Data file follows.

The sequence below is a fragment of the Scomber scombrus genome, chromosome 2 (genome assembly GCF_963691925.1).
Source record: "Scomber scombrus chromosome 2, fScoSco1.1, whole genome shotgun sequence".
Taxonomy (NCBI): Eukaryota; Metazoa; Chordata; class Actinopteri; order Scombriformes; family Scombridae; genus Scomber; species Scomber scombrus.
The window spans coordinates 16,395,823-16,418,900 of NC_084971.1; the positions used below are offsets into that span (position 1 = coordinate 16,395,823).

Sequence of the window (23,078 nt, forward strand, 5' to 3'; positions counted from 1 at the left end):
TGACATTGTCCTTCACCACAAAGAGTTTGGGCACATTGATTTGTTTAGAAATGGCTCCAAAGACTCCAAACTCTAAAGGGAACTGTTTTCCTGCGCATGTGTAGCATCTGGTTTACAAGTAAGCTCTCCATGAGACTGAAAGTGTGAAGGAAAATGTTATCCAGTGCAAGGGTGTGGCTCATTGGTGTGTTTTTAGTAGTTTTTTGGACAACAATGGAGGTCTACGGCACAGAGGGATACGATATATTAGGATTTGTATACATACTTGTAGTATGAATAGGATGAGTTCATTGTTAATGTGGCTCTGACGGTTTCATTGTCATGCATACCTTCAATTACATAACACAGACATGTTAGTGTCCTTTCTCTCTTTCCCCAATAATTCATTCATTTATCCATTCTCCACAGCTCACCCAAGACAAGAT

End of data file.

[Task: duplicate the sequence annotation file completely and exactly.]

The sequence below is a fragment of the Scomber scombrus genome, chromosome 2 (genome assembly GCF_963691925.1).
Source record: "Scomber scombrus chromosome 2, fScoSco1.1, whole genome shotgun sequence".
Taxonomy (NCBI): Eukaryota; Metazoa; Chordata; class Actinopteri; order Scombriformes; family Scombridae; genus Scomber; species Scomber scombrus.
The window spans coordinates 16,395,823-16,418,900 of NC_084971.1; the positions used below are offsets into that span (position 1 = coordinate 16,395,823).

Sequence of the window (23,078 nt, forward strand, 5' to 3'; positions counted from 1 at the left end):
TGACATTGTCCTTCACCACAAAGAGTTTGGGCACATTGATTTGTTTAGAAATGGCTCCAAAGACTCCAAACTCTAAAGGGAACTGTTTTCCTGCGCATGTGTAGCATCTGGTTTACAAGTAAGCTCTCCATGAGACTGAAAGTGTGAAGGAAAATGTTATCCAGTGCAAGGGTGTGGCTCATTGGTGTGTTTTTAGTAGTTTTTTGGACAACAATGGAGGTCTACGGCACAGAGGGATACGATATATTAGGATTTGTATACATACTTGTAGTATGAATAGGATGAGTTCATTGTTAATGTGGCTCTGACGGTTTCATTGTCATGCATACCTTCAATTACATAACACAGACATGTTAGTGTCCTTTCTCTCTTTCCCCAATAATTCATTCATTTATCCATTCTCCACAGCTCACCCAAGACAAGAT